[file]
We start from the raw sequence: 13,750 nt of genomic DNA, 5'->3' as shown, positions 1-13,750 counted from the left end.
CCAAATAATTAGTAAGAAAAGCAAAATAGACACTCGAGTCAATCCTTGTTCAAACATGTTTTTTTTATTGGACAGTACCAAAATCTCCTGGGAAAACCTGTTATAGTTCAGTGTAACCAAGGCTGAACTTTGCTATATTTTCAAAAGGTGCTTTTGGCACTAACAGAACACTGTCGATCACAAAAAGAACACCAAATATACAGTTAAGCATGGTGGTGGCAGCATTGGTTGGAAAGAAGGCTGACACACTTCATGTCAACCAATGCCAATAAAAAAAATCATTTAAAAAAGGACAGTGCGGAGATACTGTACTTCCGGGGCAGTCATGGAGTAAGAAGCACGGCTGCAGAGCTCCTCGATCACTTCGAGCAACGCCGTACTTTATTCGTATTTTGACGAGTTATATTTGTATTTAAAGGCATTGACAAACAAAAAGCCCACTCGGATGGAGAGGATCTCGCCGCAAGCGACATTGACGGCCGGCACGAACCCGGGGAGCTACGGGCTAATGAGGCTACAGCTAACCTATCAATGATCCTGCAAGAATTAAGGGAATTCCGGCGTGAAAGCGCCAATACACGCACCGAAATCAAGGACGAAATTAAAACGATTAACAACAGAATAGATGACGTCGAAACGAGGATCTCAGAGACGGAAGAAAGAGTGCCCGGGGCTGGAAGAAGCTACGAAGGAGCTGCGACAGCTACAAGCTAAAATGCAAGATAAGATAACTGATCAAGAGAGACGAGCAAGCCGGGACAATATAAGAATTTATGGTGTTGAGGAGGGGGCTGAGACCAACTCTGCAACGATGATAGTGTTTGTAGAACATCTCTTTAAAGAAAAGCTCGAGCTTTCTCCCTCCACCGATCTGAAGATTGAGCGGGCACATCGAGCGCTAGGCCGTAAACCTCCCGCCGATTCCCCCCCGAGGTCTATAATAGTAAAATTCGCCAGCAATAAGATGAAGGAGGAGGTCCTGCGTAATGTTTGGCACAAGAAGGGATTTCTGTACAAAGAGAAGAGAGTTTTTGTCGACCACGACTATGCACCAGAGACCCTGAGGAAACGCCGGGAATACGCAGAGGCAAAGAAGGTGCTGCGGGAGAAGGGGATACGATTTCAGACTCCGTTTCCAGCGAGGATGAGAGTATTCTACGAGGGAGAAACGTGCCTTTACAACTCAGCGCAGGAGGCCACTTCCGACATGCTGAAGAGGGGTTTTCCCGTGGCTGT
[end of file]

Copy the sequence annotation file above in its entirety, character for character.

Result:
We start from the raw sequence: 13,750 nt of genomic DNA, 5'->3' as shown, positions 1-13,750 counted from the left end.
CCAAATAATTAGTAAGAAAAGCAAAATAGACACTCGAGTCAATCCTTGTTCAAACATGTTTTTTTTATTGGACAGTACCAAAATCTCCTGGGAAAACCTGTTATAGTTCAGTGTAACCAAGGCTGAACTTTGCTATATTTTCAAAAGGTGCTTTTGGCACTAACAGAACACTGTCGATCACAAAAAGAACACCAAATATACAGTTAAGCATGGTGGTGGCAGCATTGGTTGGAAAGAAGGCTGACACACTTCATGTCAACCAATGCCAATAAAAAAAATCATTTAAAAAAGGACAGTGCGGAGATACTGTACTTCCGGGGCAGTCATGGAGTAAGAAGCACGGCTGCAGAGCTCCTCGATCACTTCGAGCAACGCCGTACTTTATTCGTATTTTGACGAGTTATATTTGTATTTAAAGGCATTGACAAACAAAAAGCCCACTCGGATGGAGAGGATCTCGCCGCAAGCGACATTGACGGCCGGCACGAACCCGGGGAGCTACGGGCTAATGAGGCTACAGCTAACCTATCAATGATCCTGCAAGAATTAAGGGAATTCCGGCGTGAAAGCGCCAATACACGCACCGAAATCAAGGACGAAATTAAAACGATTAACAACAGAATAGATGACGTCGAAACGAGGATCTCAGAGACGGAAGAAAGAGTGCCCGGGGCTGGAAGAAGCTACGAAGGAGCTGCGACAGCTACAAGCTAAAATGCAAGATAAGATAACTGATCAAGAGAGACGAGCAAGCCGGGACAATATAAGAATTTATGGTGTTGAGGAGGGGGCTGAGACCAACTCTGCAACGATGATAGTGTTTGTAGAACATCTCTTTAAAGAAAAGCTCGAGCTTTCTCCCTCCACCGATCTGAAGATTGAGCGGGCACATCGAGCGCTAGGCCGTAAACCTCCCGCCGATTCCCCCCCGAGGTCTATAATAGTAAAATTCGCCAGCAATAAGATGAAGGAGGAGGTCCTGCGTAATGTTTGGCACAAGAAGGGATTTCTGTACAAAGAGAAGAGAGTTTTTGTCGACCACGACTATGCACCAGAGACCCTGAGGAAACGCCGGGAATACGCAGAGGCAAAGAAGGTGCTGCGGGAGAAGGGGATACGATTTCAGACTCCGTTTCCAGCGAGGATGAGAGTATTCTACGAGGGAGAAACGTGCCTTTACAACTCAGCGCAGGAGGCCACTTCCGACATGCTGAAGAGGGGTTTTCCCGTGGCTGT